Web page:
• FullSizeRender.jpg?fit=1125%2C809
    One of our interviewees wanted to take a picture with us. All of them were very welcoming and kind. (Photo/Bella Ramirez)
  • FullSizeRender-1.jpg?fit=1125%2C802
    The architecture and setup of New York gave a completely different vibe than Florida’s. This felt expected but oddly ominous. (Photo/Bella Ramirez)

Life Flip or Flop Weekly: Live like a New York Times Reporter

in Entertainment/Fashion, Food & Lifestyle by

Reporters are unappreciated. Yes, I am bitter, but through my work with the New York Times, I found just how much reporters do that goes unnoticed. Reporters are brave; they go into the battlefield unarmed and unprotected. They have to believe in humanity’s will to tell the truth despite constant scrutiny and firsthand experience of negative events. They need to know different mediums in an ever-changing society with short attention spans, and they need to do it all before deadline. Despite all this, reporters are often just a byline. This week showed me life beyond that.

I needed to write a story on a business in Jackson Heights, and, even though businesses crowded the streets, I came across some difficulties. For example, a lot of possible interviewees could only speak Spanish. This changed their status from “maybe I can interview them” to “I wish I spoke Spanish, too.” Then, people who spoke English would go off-topic when asked questions. They would turn a question about business into an answer about their home. With all this talk about homes, eventually my partner and I decided to move away from the business scene and move closer to the residential side. In our longest interview, the interviewee spoke about the historic district of Jackson Heights, so we changed our topic completely to fit covering the historic district. Now that we landed on a proper topic, we could find more interviews.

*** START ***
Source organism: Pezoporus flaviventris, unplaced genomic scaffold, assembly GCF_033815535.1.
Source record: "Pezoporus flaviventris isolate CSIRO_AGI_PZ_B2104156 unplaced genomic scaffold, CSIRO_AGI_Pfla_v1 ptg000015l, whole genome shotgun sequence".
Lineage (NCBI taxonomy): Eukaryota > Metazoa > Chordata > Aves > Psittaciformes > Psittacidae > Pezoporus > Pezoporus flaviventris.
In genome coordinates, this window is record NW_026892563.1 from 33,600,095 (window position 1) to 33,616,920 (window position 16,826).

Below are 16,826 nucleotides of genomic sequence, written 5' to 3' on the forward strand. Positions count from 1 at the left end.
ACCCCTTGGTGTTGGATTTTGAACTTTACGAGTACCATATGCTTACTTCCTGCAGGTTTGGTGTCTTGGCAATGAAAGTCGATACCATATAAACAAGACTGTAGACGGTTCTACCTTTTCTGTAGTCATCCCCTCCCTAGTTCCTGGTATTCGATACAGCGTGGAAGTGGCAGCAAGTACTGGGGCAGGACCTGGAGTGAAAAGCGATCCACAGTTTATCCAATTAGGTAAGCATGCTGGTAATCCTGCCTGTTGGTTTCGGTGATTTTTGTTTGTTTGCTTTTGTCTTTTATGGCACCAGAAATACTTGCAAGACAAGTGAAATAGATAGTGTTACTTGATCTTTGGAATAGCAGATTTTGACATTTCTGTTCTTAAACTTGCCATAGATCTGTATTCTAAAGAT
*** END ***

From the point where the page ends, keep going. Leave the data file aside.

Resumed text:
We almost toiled through rain to interview. While reporters do that everyday, most of my regular interviews are conducted in school. (Photo/Bella Ramirez)

The residents of Jackson Heights greeted us with smiles and answered our questions with open arms. The residential sector surprisingly held a larger interviewee pool. My partner and I found people that not only cared for the story but also, for us. They told us what streets to avoid and what areas held better interviewees. They cared in a way I never thought capable from a stranger. At one point someone almost invited us into their home.

There was a strange level of trust communicated. They respected my job and my guts to ask real questions about their way of life.

Living like a New York Times Reporter gave me the chance to have newfound appreciation for journalism. Sure, I already loved the profession, but now I love it even more. Who knows, maybe I’ll interview the citizens of Jackson Heights again someday.

Verdict: Flip

If you want to check out the article my partner and I wrote on Jackson Heights, go to: https://medium.com/writing-the-big-city-august-2017/jackson-heights-residents-find-solace-in-their-historic-district-4fabd249d997

Bella Ramirez, 15, is a passionate journalist and Marvel fan. She enjoys writing for the newsmagazine, doing segments in WAHS and running her third publication, Pressing the Future. Ramirez has her head in the clouds and her heart in New York, fingers crossed she can last the next few years of high school in this Florida heat.

Leave a Reply

Your email address will not be published.

*